The last of my “Sixteen Differences Between a Father and a Dad” captures the essence of the previous fifteen. Any man can be a father, but not every father is a dad. Being a dad means being around both physically and emotionally. Listening, caring, showing love, watching, teaching, disciplining, praising and so much more.
If there is a theme to the sixteen differences cited, it would be engagement. Engagement between a father and his children in the ways mentioned and more. It’s that simple.
I would like to end “The Sixteenth Difference” with two passages from Chapter 9 “Fathering with Love” from my book, “The Power of Dadhood: How to Become the Father Your Child Needs”
“If you want a slingshot, I hope your dad teaches you how to make one instead of buying one.”
You know what I wanted from my Dad? I wanted him to put his arm behind my back, grab my shoulder, and pull me into him—the kind of side-by-side hug Dads give. A simple act of caring can go a long way, and dads sometimes forget to do this, especially with their sons. Probably the most important thing your children need to learn from you is that you care. All children need a Dad to play with, to ask how they’re doing, and to be ready to listen when they are excited, sad, or afraid. Not fulfilling such a basic need for your children can do immeasurable harm.
By giving your children your attention, they will have evidence of their self-worth. They will know someone cares for them besides Mom, and they will have someone to impress. We know that Moms and Dads often show caring in different ways. Generally, Moms soothe while Dads prepare. Moms protect and Dads challenge. Moms are often overlooked and taken for granted by their children, while Dads who interact tend to be more appreciated, especially when compared to less-involved dads. Make your relationship a standard for how a father-to-son or father-to-daughter relationship should be.
Caring, however, is not all comfort and attention. Caring is putting your foot down, too. Children need you to be their Dad, not just a friend. Hopefully, they will have plenty of others who will fulfill that role. Certainly you should be kind and warm, but you have responsibilities beyond friendship. Caring involves direction, correction, and measured discipline. Like taking foul-tasting medicine, your children may not like what you have to say at the time, but they will appreciate it later and be thankful. All children want direction.”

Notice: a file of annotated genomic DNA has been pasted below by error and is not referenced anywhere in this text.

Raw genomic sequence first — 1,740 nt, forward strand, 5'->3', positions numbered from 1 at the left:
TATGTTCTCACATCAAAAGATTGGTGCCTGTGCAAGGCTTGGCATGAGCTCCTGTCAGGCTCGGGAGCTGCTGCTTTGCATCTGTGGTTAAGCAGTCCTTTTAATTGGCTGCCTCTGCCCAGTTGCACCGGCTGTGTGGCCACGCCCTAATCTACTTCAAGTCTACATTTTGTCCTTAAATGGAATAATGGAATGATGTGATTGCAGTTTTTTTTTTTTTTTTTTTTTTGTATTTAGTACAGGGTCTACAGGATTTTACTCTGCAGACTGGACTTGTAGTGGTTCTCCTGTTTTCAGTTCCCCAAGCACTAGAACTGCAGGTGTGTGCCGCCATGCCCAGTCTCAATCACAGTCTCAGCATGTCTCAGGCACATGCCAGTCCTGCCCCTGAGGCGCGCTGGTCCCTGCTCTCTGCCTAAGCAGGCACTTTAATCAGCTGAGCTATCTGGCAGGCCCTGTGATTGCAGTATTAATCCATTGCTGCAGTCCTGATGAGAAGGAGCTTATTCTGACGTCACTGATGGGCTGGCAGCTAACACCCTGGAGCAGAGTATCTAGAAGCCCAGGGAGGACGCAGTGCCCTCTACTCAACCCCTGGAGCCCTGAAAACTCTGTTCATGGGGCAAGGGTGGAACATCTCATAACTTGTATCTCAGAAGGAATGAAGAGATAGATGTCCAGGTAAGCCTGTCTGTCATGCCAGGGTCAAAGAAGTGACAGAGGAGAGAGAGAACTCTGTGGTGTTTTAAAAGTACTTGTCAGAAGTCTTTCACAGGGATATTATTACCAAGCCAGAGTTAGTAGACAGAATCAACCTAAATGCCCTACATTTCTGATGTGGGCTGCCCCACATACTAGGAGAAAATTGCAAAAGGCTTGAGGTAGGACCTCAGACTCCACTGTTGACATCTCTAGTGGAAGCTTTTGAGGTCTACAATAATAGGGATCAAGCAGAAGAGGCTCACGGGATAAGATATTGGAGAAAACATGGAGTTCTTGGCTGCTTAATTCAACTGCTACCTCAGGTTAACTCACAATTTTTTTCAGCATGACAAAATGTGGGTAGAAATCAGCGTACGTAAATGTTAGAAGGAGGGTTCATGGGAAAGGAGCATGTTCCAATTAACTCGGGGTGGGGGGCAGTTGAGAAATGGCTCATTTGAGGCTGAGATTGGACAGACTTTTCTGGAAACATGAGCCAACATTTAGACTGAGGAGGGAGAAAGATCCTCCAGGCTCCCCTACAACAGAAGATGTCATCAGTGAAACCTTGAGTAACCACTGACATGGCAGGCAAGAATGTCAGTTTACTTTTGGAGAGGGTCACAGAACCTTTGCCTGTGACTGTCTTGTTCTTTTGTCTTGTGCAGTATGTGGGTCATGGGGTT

GIVE YOUR KIDS THE FATHER THEY REALLY WANT
“Children need love, especially when they do not deserve it.”
Kids don’t always know it, but they want your love and your direction.
They want to know what the limits are. Young brains cannot judge danger because kids feel invincible. Children need to know the rules to succeed in society and need to have principles to base their decisions on. Having principles contributes to their self-esteem.
Children must learn that when no respect is given, no respect will be received; when no work is accomplished, no rewards will be forthcoming. When they fight you on the limits, dangers, rules, and principles you teach, don’t interpret that as their desire for you to go away. They may think they want you to leave them alone, but if you did, they would be hurt deeply. Mostly, your kids need love and guidance, and you give them these gifts by being consistent and firm with them.
Too many times I have seen parents take the easy road and solve their children’s problems for them. It’s the easy way out for the parents because the issue goes away quicker and with less effort. What’s worse, it’s also the easy way out for the child because he or she is off the hook with little or no consequence and without learning life’s lessons.
If you want your children to be stronger, you don’t take them to the gym and lift the weights for them. If you want them to be smarter, you don’t go to class for them and do their homework. Similarly, if you want them to learn the rules of life, you don’t protect them from life. You must provide the way—give them a map and the rules of the road, but don’t take the journey for them because they will not get anywhere that way. There must be consequences or there is no learning, and there must be boundaries to keep them on the right path.
I began the “16 Differences” with just a quote on a photo. It wasn’t until “Difference #8” that I began writing articles on the quotes. These articles can be found on “Helping Fathers to Be Dads” every day between March 11th and March 19th, 2017
It is my intention to write articles on the first seven differences, although they will be published once a week, not every day.
Thanks to all of you that have reached this sentence, because I know you care deeply about your children!!